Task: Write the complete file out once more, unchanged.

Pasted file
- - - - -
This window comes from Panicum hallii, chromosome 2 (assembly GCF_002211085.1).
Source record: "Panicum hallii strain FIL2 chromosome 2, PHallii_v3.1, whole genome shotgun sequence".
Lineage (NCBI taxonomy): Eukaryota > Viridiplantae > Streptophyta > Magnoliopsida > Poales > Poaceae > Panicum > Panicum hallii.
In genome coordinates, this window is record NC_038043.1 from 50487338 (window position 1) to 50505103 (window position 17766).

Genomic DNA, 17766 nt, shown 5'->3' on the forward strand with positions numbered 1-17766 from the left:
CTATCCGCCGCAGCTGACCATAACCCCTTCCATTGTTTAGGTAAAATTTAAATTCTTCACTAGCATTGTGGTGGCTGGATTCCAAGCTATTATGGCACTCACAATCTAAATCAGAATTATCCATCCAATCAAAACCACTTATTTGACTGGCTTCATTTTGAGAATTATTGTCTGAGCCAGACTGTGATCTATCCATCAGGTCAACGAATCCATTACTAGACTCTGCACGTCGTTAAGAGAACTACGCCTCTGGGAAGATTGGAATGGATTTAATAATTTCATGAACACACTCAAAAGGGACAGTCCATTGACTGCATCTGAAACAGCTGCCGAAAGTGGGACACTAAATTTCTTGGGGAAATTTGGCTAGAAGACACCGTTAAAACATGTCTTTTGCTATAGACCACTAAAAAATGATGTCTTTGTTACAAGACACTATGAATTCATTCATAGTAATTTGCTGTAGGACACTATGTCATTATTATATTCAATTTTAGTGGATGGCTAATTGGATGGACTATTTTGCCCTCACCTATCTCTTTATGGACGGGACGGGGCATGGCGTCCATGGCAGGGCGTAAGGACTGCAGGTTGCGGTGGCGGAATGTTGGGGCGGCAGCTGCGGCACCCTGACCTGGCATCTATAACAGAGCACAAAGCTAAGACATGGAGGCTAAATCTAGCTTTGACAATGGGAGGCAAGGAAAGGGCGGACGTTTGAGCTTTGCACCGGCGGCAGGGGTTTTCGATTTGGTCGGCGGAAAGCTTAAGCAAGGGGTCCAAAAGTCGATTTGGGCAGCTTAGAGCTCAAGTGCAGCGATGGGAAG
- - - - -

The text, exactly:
This window comes from Panicum hallii, chromosome 2 (assembly GCF_002211085.1).
Source record: "Panicum hallii strain FIL2 chromosome 2, PHallii_v3.1, whole genome shotgun sequence".
Lineage (NCBI taxonomy): Eukaryota > Viridiplantae > Streptophyta > Magnoliopsida > Poales > Poaceae > Panicum > Panicum hallii.
In genome coordinates, this window is record NC_038043.1 from 50487338 (window position 1) to 50505103 (window position 17766).

Genomic DNA, 17766 nt, shown 5'->3' on the forward strand with positions numbered 1-17766 from the left:
CTATCCGCCGCAGCTGACCATAACCCCTTCCATTGTTTAGGTAAAATTTAAATTCTTCACTAGCATTGTGGTGGCTGGATTCCAAGCTATTATGGCACTCACAATCTAAATCAGAATTATCCATCCAATCAAAACCACTTATTTGACTGGCTTCATTTTGAGAATTATTGTCTGAGCCAGACTGTGATCTATCCATCAGGTCAACGAATCCATTACTAGACTCTGCACGTCGTTAAGAGAACTACGCCTCTGGGAAGATTGGAATGGATTTAATAATTTCATGAACACACTCAAAAGGGACAGTCCATTGACTGCATCTGAAACAGCTGCCGAAAGTGGGACACTAAATTTCTTGGGGAAATTTGGCTAGAAGACACCGTTAAAACATGTCTTTTGCTATAGACCACTAAAAAATGATGTCTTTGTTACAAGACACTATGAATTCATTCATAGTAATTTGCTGTAGGACACTATGTCATTATTATATTCAATTTTAGTGGATGGCTAATTGGATGGACTATTTTGCCCTCACCTATCTCTTTATGGACGGGACGGGGCATGGCGTCCATGGCAGGGCGTAAGGACTGCAGGTTGCGGTGGCGGAATGTTGGGGCGGCAGCTGCGGCACCCTGACCTGGCATCTATAACAGAGCACAAAGCTAAGACATGGAGGCTAAATCTAGCTTTGACAATGGGAGGCAAGGAAAGGGCGGACGTTTGAGCTTTGCACCGGCGGCAGGGGTTTTCGATTTGGTCGGCGGAAAGCTTAAGCAAGGGGTCCAAAAGTCGATTTGGGCAGCTTAGAGCTCAAGTGCAGCGATGGGAAG